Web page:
I’ve finished launching my latest Inversoft product – The Inversoft Bad Word Database. The website is written entirely in Ruby on Rails and uses PayPal for purchases. All and all the coding was extremely straight forward and simple. Here’s the address:
The product idea essentially sprouted from my work on https://www.naymz.com where I need to add some filtering logic to the site so that folks could not enter any restricted words (cuss, slang, swear, superlatives, derogatory, etc.) when constructing their ad for the search engines. Google, Yahoo and the others reject advertisements whose content is not valid or contains restricted words. As I built out the functionality for Naymz, I wanted to test it with some data. Unfortunately there was no data to be found.
I did quite a bit of searching and found that there were services out there who offered a web service you would sent the content to and they would validate it. This just didn’t make sense to me since I wanted to have as few external dependencies as possible and most of these sites could not guarentee reliability, up-time or accuracy of the content filtering. I also found a few other sites that had lists of words, but they were not in a database friendly form. These websites also suffered from the fact that some words I would not consider “restricted” at all and yet again the data would need major scrubbing. Another site I found offered hundreds of thousands of words entered completely by its users. This was probably the worst considering that I had no way of making a determination of which words I wanted to load and which I didn’t because as we all know users will add anything when there aren’t any checks and balances.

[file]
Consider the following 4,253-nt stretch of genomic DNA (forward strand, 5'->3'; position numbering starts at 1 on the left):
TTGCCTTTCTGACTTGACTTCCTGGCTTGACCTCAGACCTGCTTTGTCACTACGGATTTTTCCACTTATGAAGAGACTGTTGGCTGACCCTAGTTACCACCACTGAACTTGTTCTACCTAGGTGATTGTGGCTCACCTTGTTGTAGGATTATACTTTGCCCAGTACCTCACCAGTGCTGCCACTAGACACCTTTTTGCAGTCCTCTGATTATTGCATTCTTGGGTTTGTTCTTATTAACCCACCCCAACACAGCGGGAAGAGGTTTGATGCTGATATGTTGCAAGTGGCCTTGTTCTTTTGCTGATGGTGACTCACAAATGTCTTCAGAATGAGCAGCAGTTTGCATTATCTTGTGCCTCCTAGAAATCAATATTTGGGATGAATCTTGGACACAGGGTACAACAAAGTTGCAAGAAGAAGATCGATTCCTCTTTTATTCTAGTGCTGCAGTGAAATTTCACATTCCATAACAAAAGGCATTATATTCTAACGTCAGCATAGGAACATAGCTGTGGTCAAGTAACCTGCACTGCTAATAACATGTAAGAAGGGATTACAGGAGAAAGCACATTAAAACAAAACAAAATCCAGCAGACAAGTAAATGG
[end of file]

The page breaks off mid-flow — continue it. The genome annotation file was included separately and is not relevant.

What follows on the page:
What I really wanted was a list of words, with definitions, ratings and categories. So, in my spare time I started building this out. I surfed the web and found all the words I could. I started adding definitions to them as well as a ranking system that would allow applications to adjust the level of leniency they wanted to allow. I also found that many times a list of alternate spellings was need because folks are smart and can beat filters by typing something like sh7t.
After quite a bit of data scrubbing, tweaking and coding, I finished the website and did an initial data load. The initial load contained approximately 500 words and another 500+ misspellings (or something close). The website is live and I’ll be adding words to the database each day and also be building out an multi-language version that contains bad words from as many languages as possible. Check it out and feedback is much appreciated.